Memorial Service Scheduled for Gita the Elephant
LOS ANGELES, June 14, 2006 (KABC) -- Animal rights activists and members of the Los Angeles Indian community will hold a memorial service today for Gita, whose death reignited the dispute over whether elephants should be kept in zoos.
A Hindu priest will officiate at the service for the 48-year-old Asian elephant in front of the Los Angeles Zoo's main entrance.
"We are honored to be joined by a priest from the Hindu Temple in Malibu in remembering Gita, not as a zoo specimen, but as an individual with a history, a family and a homeland," said Catherine Doyle of In Defense of Animals. "She suffered immensely in the zoo and her premature death will not be in vain."
Activists say elephants live to be 70 years old in the wild. But zoo officials said elephants in captivity generally live to be about 42, making Gita an older elephant.
Activists say Gita died Saturday morning as a direct result of being kept in inadequate conditions at the zoo.
Zoo officials, who are awaiting the results of a necropsy, believe Gita's death resulted from the crushing weight of her frame, which sent a flood of toxins into her bloodstream.
Gita suffered from chronic foot problems and arthritis, the two leading causes of death in captive elephants. Gita had foot surgery last year and was believed to have been fully healed.
Yesterday, animal rights activists repeated their call for Mayor Antonio Villaraigosa and City Council to abandon plans for a 3.5-acre $40 million elephant exhibit at the zoo.
Chris DeRose, president of Last Chance for Animals, criticized Villaraigosa for backing a council decision to build the new elephant exhibit, which will house the zoo's two remaining pachyderms, Ruby and Billy.
"Gita is dead because the mayor did not have the strength and conviction to make a compassionate and intelligent decision for the elephants and the people of Los Angeles," DeRose said.
Villaraigosa's office did not immediately return a call seeking comment.
Gita and two other elephants at the zoo have been a controversial presence at the zoo in recent years, with animal rights activists lobbying to have the animals moved to a more spacious sanctuary. Gita had suffered chronic foot problems, which zoo opponents blame on her small enclosure and concrete.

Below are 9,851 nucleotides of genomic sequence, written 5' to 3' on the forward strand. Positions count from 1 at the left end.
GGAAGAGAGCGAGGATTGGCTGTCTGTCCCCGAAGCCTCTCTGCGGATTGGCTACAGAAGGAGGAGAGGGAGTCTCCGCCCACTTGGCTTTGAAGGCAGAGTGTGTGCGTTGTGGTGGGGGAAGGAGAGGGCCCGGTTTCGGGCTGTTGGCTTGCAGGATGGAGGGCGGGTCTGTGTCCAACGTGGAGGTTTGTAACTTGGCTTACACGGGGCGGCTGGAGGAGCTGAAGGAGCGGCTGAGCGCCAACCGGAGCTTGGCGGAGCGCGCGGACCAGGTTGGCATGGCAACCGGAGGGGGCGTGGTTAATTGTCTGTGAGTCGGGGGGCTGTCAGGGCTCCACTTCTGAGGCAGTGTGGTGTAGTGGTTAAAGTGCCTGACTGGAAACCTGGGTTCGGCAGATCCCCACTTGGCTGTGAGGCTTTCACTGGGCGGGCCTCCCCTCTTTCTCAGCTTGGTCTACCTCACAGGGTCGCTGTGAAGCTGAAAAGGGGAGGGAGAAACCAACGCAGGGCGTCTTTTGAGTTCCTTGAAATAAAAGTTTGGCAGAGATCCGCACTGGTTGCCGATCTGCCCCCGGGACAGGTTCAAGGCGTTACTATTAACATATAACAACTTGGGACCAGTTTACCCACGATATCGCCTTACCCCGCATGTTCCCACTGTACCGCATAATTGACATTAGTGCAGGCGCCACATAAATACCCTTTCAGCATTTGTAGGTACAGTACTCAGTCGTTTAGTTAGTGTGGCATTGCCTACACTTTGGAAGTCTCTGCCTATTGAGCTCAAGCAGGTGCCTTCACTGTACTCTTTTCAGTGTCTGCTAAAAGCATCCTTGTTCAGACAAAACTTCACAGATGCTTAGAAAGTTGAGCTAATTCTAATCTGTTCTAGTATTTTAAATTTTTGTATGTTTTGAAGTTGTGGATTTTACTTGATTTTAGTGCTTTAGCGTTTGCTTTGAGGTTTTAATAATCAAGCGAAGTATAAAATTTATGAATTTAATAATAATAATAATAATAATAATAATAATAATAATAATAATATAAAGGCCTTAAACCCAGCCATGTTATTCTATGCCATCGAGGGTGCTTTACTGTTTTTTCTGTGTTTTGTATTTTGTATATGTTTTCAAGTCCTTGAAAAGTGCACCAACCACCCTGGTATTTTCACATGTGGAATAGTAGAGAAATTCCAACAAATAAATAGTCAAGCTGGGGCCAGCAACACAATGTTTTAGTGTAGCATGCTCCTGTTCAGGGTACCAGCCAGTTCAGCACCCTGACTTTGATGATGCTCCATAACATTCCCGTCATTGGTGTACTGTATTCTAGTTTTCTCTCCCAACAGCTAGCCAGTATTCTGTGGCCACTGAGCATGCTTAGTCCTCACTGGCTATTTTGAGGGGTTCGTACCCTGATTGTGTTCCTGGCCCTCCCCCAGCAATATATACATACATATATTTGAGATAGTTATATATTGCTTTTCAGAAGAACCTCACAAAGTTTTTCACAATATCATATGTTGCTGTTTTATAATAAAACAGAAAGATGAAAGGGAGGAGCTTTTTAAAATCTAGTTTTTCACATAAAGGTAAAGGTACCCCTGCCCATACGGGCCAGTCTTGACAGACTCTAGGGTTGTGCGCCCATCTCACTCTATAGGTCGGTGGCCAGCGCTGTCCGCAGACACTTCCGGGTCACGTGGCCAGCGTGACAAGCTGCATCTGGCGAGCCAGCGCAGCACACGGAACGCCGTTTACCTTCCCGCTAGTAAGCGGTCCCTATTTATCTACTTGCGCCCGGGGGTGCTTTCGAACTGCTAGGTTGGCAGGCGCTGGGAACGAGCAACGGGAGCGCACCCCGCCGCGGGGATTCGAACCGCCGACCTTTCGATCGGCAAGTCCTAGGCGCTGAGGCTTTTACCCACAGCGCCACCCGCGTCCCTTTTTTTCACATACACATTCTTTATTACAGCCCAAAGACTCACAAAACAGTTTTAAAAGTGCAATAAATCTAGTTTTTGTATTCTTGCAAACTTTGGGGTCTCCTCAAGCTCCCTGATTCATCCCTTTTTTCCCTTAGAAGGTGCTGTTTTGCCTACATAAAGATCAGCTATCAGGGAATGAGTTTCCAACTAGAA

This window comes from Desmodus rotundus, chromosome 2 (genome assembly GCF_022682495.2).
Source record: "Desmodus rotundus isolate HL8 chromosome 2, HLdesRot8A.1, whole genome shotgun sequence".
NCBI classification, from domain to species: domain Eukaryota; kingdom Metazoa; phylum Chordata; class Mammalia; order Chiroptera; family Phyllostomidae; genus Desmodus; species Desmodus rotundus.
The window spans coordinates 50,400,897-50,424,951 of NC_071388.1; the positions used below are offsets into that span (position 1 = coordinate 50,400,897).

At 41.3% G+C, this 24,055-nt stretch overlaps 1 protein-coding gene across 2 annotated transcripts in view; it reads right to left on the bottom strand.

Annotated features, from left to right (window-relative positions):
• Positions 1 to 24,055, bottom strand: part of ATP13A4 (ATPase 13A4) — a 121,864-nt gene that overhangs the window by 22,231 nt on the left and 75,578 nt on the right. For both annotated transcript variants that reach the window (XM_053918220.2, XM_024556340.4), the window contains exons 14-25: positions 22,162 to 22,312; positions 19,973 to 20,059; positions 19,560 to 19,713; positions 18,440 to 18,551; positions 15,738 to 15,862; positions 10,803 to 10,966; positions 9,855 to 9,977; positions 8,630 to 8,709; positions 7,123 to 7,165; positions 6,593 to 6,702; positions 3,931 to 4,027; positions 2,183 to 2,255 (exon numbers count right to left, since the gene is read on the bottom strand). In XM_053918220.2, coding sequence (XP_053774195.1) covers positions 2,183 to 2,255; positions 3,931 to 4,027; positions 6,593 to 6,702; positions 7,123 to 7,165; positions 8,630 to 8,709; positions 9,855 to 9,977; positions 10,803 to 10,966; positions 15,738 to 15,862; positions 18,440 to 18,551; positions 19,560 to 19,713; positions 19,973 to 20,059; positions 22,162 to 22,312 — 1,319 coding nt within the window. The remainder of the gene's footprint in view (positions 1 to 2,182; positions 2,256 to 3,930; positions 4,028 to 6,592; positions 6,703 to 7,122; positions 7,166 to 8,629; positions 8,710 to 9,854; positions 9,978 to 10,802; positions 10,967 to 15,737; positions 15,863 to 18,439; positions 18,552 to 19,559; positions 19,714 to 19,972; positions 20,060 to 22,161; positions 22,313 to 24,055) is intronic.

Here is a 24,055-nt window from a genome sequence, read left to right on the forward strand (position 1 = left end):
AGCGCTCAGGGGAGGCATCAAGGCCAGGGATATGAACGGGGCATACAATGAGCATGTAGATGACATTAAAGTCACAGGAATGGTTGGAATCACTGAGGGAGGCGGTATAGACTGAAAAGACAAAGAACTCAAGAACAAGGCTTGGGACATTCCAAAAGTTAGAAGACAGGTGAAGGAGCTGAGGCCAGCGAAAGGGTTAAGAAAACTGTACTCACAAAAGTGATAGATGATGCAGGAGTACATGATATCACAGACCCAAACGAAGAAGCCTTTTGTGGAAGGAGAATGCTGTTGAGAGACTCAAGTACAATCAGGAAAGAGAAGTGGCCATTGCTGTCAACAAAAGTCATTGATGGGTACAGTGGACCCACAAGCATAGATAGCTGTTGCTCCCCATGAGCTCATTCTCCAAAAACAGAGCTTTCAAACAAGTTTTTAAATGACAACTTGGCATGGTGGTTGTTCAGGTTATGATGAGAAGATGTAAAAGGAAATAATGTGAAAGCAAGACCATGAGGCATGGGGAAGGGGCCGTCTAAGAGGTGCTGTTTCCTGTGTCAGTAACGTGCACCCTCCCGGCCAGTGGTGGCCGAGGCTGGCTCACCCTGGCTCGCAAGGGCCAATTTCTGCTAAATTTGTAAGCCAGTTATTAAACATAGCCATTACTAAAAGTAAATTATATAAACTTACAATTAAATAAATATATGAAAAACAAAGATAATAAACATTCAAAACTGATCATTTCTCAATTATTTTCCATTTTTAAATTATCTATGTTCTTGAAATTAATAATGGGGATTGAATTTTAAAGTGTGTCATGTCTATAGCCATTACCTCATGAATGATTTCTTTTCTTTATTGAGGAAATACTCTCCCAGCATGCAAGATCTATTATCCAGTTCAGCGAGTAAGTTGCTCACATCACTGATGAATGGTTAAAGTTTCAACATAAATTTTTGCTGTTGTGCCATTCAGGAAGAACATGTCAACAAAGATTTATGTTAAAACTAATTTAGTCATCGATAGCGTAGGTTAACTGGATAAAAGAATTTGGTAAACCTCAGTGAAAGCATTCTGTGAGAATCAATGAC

"Along with millions of zoo visitors, I had the great pleasure of meeting Gita and was amazed by her majesty, gentleness and friendliness," Villaraigosa said. "I am concerned about the precise cause of her death and have asked the City of Los Angeles Zoo Department for an independent, timely and exhaustive necropsy of Gita to determine the cause of Gita's death."
The zoo says Gita, a female Asian elephant, was found sitting down when keepers arrived Saturday morning. Despite medical treatment, she died shortly after 9:30 Saturday morning.
Gita, who arrived in Los Angeles from India in 1959, lead a procession of elephants across Griffith Park in 1966 when the zoo moved from the old Griffith Park location to its new location.
"Gita is emblematic of what is wrong with keeping animals in zoos today. Elephants need a far higher quality of life," Doyle said. "I really believe this was preventable. I hold Los Angeles Zoo, the mayor and the city accountable for her death. They all failed her when they did not move her and all of those elephants to a sanctuary."
Gita has not been on display for some time. She was living with Ruby, an African elephant, in a small "temporary" enclosure, separated by a barrier, according to In Defense of Animals, an animal rights group. The zoo also has a male elephant, which is on display.
Three years ago, the zoo sent Ruby to another zoo in Knoxville, Tenn., separating her from Gita, her elephant companion of 16 years.
Ruby was returned to the L.A. Zoo after she did not adjust to her new home.
"Elephants are very social, very complex animals," Doyle said. "Her death was premature. In the wild, Asian elephants are still breeding in their 50s."
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